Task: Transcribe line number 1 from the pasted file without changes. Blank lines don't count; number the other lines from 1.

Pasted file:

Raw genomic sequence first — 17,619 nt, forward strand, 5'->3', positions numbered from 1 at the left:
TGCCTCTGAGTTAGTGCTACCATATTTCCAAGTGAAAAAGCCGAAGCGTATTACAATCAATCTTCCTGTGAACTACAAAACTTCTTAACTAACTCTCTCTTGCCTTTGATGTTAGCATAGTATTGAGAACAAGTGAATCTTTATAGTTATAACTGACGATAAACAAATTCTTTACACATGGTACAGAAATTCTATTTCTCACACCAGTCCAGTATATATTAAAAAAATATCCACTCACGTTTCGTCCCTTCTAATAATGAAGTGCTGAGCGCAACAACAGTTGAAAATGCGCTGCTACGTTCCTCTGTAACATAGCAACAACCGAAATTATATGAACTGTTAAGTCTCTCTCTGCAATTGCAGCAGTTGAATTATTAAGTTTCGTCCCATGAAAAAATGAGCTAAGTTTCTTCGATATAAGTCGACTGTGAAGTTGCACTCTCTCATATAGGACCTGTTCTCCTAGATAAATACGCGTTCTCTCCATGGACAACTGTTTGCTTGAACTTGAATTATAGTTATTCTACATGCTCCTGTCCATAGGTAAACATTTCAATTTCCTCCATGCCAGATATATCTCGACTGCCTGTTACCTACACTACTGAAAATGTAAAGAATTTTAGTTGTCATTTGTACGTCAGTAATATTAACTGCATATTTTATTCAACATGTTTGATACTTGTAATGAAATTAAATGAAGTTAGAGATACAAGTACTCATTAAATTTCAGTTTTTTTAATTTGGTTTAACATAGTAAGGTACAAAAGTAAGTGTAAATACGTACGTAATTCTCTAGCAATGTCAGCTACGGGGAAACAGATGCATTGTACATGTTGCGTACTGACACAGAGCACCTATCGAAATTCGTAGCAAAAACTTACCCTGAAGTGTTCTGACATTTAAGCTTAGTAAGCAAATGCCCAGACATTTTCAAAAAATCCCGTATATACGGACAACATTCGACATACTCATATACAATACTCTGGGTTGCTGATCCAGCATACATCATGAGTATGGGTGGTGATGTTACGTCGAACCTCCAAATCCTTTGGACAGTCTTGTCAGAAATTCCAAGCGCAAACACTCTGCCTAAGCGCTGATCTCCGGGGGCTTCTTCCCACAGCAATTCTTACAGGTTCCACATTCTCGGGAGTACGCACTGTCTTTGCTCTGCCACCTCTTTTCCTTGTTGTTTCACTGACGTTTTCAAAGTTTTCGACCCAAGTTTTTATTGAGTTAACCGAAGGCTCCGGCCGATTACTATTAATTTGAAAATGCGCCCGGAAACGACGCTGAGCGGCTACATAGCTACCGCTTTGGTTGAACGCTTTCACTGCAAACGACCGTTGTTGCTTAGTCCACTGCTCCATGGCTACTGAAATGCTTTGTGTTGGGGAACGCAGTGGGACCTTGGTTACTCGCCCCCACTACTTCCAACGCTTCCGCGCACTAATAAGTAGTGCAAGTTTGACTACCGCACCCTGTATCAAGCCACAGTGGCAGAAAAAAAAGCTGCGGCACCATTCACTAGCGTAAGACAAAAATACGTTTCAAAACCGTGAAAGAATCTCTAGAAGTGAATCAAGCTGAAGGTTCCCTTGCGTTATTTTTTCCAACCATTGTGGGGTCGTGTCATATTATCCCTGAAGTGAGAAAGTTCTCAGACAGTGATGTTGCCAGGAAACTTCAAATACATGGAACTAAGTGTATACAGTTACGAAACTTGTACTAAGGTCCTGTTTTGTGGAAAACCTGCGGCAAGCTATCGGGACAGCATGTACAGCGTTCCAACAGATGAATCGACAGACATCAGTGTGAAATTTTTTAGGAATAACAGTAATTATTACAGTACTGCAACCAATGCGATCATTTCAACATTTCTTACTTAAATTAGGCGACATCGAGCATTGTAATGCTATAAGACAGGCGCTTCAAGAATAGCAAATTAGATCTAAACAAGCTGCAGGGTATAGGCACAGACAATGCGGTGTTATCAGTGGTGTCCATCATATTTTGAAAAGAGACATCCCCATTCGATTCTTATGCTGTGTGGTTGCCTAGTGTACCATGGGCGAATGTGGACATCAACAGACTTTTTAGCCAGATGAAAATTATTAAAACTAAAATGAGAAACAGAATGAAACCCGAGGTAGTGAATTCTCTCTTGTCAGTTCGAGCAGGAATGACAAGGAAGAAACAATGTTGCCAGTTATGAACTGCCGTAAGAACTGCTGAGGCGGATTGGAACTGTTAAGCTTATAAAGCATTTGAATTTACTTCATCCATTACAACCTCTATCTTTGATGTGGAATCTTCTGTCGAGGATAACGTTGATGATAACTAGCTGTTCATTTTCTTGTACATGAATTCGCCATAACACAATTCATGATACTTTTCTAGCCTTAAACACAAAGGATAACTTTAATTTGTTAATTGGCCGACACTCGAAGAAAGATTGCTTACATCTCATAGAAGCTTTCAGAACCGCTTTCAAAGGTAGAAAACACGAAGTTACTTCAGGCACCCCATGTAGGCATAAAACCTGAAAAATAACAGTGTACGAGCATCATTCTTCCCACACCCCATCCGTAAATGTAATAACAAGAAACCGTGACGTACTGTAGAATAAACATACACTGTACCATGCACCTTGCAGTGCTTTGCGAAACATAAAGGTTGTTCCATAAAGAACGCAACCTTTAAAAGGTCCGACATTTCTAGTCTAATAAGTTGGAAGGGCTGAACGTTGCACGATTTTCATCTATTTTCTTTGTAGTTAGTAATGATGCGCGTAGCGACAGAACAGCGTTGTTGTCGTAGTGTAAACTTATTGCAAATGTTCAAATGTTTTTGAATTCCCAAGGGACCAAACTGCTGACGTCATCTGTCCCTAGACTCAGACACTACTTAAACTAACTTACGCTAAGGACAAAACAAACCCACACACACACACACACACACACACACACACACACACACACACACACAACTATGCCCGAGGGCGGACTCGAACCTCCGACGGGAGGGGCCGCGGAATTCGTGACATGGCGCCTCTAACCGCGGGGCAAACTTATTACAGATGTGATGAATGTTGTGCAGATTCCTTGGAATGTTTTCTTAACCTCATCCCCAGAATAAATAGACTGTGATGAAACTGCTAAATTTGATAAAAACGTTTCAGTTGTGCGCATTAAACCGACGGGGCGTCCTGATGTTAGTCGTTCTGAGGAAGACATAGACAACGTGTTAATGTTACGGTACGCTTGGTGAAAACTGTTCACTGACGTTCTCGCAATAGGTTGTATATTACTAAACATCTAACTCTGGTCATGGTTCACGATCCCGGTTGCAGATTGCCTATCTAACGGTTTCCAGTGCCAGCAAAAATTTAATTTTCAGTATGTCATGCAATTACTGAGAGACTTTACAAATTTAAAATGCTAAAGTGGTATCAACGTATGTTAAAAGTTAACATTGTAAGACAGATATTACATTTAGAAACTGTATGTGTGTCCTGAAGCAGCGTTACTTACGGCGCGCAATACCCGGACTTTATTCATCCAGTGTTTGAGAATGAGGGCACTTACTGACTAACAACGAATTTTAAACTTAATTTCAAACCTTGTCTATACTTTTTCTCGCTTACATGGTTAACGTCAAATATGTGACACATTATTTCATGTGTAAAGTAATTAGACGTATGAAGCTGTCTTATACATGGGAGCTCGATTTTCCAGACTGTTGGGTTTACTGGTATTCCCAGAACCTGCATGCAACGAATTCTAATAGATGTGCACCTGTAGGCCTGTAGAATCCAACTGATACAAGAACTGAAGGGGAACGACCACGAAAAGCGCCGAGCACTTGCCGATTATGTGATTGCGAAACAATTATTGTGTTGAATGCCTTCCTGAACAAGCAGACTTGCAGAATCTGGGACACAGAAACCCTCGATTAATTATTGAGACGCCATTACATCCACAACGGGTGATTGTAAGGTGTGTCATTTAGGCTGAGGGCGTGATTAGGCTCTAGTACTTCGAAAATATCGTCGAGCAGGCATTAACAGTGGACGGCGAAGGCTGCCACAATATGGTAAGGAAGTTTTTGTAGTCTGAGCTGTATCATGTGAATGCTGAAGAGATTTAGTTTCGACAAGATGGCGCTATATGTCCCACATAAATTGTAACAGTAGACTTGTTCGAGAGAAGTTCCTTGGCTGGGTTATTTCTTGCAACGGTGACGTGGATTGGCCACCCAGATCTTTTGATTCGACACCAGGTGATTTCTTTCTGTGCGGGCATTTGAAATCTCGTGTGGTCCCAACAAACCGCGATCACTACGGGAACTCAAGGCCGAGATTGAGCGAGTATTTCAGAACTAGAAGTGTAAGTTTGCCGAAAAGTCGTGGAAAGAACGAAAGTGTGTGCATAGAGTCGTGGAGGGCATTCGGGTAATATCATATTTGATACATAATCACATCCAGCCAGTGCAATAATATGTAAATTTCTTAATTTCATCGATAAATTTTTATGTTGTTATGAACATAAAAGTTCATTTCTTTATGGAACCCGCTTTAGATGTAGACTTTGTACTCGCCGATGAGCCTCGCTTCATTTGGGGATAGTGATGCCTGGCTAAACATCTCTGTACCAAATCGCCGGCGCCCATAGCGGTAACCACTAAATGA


Raw genomic sequence first — 17,619 nt, forward strand, 5'->3', positions numbered from 1 at the left: